Is Credit Card Consolidation a Smart Financial Decision?

Like most financial decisions, it depends on your situation. In some cases, credit card debt consolidation can help credit card users find better interest rates and simplify payments.

To understand if consolidating credit card debt is the best option for you, take a realistic look at your finances. You should also take a magnifying glass to the terms and conditions of any loan or new credit card you consider. 

As the Consumer Financial Protection Bureau (CFPB) notes, credit card debt consolidation won’t eliminate your debt. And there’s a chance you could end up paying more in the end because of fees, interest and other factors. It may seem obvious, but you should only choose a debt consolidation plan that will help you save money. If you’re unable to find a solution that offers a lower interest rate or affordable monthly payments, it might not be the right option.

Does Consolidating Credit Affect Your Credit Score?

Credit card debt consolidation can affect people’s credit differently. How it affects you depends on your financial situation, the method you use to consolidate your debt and more.

If you want to see where your credit stands, you can get free copies of your credit reports from AnnualCreditReport.com.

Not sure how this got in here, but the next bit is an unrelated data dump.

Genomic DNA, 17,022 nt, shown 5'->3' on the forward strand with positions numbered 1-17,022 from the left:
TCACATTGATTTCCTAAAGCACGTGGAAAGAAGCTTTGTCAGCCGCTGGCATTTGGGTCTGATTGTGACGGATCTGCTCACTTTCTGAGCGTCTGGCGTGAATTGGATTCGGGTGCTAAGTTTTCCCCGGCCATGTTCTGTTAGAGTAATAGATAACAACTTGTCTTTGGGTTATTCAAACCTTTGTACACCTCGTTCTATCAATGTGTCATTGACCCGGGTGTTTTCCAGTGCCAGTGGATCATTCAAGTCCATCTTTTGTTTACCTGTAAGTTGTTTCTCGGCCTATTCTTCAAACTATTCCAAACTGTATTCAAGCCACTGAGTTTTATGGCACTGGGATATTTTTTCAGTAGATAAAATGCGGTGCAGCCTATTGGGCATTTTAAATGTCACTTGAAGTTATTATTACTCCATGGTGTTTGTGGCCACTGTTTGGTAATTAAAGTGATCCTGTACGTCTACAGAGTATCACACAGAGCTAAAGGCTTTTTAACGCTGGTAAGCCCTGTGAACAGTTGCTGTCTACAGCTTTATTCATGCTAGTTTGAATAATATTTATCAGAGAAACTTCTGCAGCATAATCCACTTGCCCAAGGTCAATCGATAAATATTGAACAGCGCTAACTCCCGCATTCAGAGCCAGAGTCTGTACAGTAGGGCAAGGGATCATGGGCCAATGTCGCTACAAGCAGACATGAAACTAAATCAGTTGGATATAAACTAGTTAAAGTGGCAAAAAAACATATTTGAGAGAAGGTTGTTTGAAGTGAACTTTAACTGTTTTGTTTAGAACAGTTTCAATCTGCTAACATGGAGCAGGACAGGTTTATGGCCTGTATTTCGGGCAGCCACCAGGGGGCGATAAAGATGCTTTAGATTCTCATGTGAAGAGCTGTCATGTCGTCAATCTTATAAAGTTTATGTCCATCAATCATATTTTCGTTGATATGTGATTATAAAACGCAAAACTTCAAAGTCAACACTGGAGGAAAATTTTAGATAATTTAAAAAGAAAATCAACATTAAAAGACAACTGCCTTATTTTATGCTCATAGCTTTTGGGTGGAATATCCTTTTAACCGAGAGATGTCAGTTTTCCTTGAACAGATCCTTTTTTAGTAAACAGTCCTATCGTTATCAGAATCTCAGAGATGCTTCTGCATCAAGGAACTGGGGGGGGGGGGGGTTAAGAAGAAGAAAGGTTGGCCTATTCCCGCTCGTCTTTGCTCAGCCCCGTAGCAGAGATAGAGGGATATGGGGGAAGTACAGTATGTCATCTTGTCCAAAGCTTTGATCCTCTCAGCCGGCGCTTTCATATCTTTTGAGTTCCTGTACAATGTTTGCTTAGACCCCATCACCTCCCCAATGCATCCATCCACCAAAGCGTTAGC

CreditWise from Capital One could also help—and it’s free to everyone. It has a tool called the Credit Simulator that lets you explore the potential impact of your financial decisions before you make them. That includes things like taking out a personal loan or opening a new credit card to transfer balances.

The Bottom Line

If paying your credit card bills is a struggle, consolidating credit card debt may offer a way to help you get back on track.

From balance transfer cards to personal loans, there are a number of credit card debt consolidation options. However, debt consolidation isn’t an option for everyone, and it may not be the best option for you. Be sure to do your research before committing to any new credit card or loan. 

In the meantime, if you think you may miss or have already missed a credit card payment, the CFPB recommends reaching out to your credit card company as soon as you think you need help. Your lender may be able to work with you to keep you on track or help you get back on track. Credit card debt consolidation can be a long-term solution, but it isn’t a quick fix. And remember, credit card consolidation cannot eliminate your debt.

We hope you found this helpful. Our content is not intended to provide legal, investment or financial advice or to indicate that a particular Capital One product or service is available or right for you. For specific advice about your unique circumstances, consider talking with a qualified professional.

Your CreditWise score is calculated using the TransUnion® VantageScore® 3.0 model, which is one of many credit scoring models. It may not be the same model your lender uses, but it can be one accurate measure of your credit health. The availability of the CreditWise tool depends on our ability to obtain your credit history from TransUnion. Some monitoring and alerts may not be available to you if the information you enter at enrollment does not match the information in your credit file at (or you do not have a file at) one or more consumer reporting agencies.